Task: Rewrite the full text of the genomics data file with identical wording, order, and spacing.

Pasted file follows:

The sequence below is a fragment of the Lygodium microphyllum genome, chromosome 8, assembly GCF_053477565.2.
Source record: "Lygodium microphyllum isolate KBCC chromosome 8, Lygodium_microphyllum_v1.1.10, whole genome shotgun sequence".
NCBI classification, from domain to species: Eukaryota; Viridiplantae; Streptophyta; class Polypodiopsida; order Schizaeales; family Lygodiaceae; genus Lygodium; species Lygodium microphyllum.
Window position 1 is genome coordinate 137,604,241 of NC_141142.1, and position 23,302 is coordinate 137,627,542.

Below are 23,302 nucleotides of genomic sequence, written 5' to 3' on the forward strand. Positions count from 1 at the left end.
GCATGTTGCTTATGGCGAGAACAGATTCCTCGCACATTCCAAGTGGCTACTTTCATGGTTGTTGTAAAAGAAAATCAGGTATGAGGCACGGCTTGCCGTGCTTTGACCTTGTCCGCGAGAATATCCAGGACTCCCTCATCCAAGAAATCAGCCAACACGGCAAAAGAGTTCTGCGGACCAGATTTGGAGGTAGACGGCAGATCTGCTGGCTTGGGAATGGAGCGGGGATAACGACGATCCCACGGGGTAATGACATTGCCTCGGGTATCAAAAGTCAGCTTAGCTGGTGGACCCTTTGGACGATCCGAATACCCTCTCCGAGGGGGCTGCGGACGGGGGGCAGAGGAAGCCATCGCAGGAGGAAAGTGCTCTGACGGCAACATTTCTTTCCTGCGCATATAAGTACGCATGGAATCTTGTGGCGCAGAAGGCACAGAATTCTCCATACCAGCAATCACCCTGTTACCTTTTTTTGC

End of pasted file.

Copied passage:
The sequence below is a fragment of the Lygodium microphyllum genome, chromosome 8, assembly GCF_053477565.2.
Source record: "Lygodium microphyllum isolate KBCC chromosome 8, Lygodium_microphyllum_v1.1.10, whole genome shotgun sequence".
NCBI classification, from domain to species: Eukaryota; Viridiplantae; Streptophyta; class Polypodiopsida; order Schizaeales; family Lygodiaceae; genus Lygodium; species Lygodium microphyllum.
Window position 1 is genome coordinate 137,604,241 of NC_141142.1, and position 23,302 is coordinate 137,627,542.

Below are 23,302 nucleotides of genomic sequence, written 5' to 3' on the forward strand. Positions count from 1 at the left end.
GCATGTTGCTTATGGCGAGAACAGATTCCTCGCACATTCCAAGTGGCTACTTTCATGGTTGTTGTAAAAGAAAATCAGGTATGAGGCACGGCTTGCCGTGCTTTGACCTTGTCCGCGAGAATATCCAGGACTCCCTCATCCAAGAAATCAGCCAACACGGCAAAAGAGTTCTGCGGACCAGATTTGGAGGTAGACGGCAGATCTGCTGGCTTGGGAATGGAGCGGGGATAACGACGATCCCACGGGGTAATGACATTGCCTCGGGTATCAAAAGTCAGCTTAGCTGGTGGACCCTTTGGACGATCCGAATACCCTCTCCGAGGGGGCTGCGGACGGGGGGCAGAGGAAGCCATCGCAGGAGGAAAGTGCTCTGACGGCAACATTTCTTTCCTGCGCATATAAGTACGCATGGAATCTTGTGGCGCAGAAGGCACAGAATTCTCCATACCAGCAATCACCCTGTTACCTTTTTTTGC